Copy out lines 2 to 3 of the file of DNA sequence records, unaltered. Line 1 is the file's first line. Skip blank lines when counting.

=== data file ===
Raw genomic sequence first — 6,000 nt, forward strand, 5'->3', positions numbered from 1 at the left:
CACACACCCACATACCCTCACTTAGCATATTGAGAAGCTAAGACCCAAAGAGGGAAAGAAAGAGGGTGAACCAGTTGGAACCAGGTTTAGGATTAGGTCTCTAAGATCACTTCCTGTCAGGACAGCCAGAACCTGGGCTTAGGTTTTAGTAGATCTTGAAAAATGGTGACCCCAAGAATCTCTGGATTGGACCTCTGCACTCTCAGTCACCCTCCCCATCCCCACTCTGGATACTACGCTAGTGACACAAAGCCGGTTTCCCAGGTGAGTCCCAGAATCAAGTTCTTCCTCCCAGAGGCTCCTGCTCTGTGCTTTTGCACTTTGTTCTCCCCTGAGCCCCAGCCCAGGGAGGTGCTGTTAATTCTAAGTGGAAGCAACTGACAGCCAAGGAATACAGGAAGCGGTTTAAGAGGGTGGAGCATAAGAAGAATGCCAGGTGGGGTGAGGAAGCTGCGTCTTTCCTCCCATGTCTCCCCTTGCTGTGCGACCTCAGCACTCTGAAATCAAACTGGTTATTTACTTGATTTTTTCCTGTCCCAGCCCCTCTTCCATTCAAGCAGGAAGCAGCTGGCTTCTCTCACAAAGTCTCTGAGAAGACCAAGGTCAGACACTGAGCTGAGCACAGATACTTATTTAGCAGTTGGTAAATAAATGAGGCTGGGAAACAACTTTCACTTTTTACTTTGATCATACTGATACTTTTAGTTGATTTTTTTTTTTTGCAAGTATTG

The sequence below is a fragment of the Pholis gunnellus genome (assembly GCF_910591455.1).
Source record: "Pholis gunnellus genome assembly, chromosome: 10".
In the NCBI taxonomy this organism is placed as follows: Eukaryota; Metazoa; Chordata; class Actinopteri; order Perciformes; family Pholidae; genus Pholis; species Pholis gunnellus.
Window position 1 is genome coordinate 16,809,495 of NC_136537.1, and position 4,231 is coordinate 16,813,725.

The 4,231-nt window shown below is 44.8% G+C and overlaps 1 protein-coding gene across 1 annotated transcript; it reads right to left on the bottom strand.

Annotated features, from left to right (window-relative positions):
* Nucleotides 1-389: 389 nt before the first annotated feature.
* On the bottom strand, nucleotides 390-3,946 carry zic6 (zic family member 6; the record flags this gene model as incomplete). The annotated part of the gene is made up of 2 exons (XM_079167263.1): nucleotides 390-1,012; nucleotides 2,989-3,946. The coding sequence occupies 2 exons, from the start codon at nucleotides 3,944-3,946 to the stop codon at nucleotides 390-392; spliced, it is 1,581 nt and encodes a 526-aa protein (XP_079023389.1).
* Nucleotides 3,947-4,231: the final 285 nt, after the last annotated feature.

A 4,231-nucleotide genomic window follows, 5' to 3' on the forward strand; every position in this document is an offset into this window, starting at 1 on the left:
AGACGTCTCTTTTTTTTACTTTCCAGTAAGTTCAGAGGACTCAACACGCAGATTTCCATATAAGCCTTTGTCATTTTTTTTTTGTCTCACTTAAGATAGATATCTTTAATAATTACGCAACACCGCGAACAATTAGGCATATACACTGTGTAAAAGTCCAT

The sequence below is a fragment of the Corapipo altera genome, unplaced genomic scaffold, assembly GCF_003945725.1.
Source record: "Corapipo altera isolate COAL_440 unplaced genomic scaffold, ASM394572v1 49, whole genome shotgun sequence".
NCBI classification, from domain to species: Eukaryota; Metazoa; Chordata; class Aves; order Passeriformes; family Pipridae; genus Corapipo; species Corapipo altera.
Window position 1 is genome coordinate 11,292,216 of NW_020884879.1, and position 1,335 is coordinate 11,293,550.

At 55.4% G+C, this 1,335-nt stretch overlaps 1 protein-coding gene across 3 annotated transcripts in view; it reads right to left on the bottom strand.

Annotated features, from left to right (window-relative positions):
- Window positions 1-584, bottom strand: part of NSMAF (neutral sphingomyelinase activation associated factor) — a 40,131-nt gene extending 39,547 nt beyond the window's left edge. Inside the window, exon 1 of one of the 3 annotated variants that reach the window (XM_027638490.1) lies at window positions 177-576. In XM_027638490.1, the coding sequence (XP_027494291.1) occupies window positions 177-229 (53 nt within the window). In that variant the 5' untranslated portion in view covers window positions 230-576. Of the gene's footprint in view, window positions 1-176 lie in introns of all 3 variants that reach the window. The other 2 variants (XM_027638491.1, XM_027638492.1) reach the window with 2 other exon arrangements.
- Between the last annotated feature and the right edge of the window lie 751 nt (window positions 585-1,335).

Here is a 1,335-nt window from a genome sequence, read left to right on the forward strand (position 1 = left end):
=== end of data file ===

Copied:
CACACACCCACATACCCTCACTTAGCATATTGAGAAGCTAAGACCCAAAGAGGGAAAGAAAGAGGGTGAACCAGTTGGAACCAGGTTTAGGATTAGGTCTCTAAGATCACTTCCTGTCAGGACAGCCAGAACCTGGGCTTAGGTTTTAGTAGATCTTGAAAAATGGTGACCCCAAGAATCTCTGGATTGGACCTCTGCACTCTCAGTCACCCTCCCCATCCCCACTCTGGATACTACGCTAGTGACACAAAGCCGGTTTCCCAGGTGAGTCCCAGAATCAAGTTCTTCCTCCCAGAGGCTCCTGCTCTGTGCTTTTGCACTTTGTTCTCCCCTGAGCCCCAGCCCAGGGAGGTGCTGTTAATTCTAAGTGGAAGCAACTGACAGCCAAGGAATACAGGAAGCGGTTTAAGAGGGTGGAGCATAAGAAGAATGCCAGGTGGGGTGAGGAAGCTGCGTCTTTCCTCCCATGTCTCCCCTTGCTGTGCGACCTCAGCACTCTGAAATCAAACTGGTTATTTACTTGATTTTTTCCTGTCCCAGCCCCTCTTCCATTCAAGCAGGAAGCAGCTGGCTTCTCTCACAAAGTCTCTGAGAAGACCAAGGTCAGACACTGAGCTGAGCACAGATACTTATTTAGCAGTTGGTAAATAAATGAGGCTGGGAAACAACTTTCACTTTTTACTTTGATCATACTGATACTTTTAGTTGATTTTTTTTTTTTGCAAGTATTG

The sequence below is a fragment of the Pholis gunnellus genome (assembly GCF_910591455.1).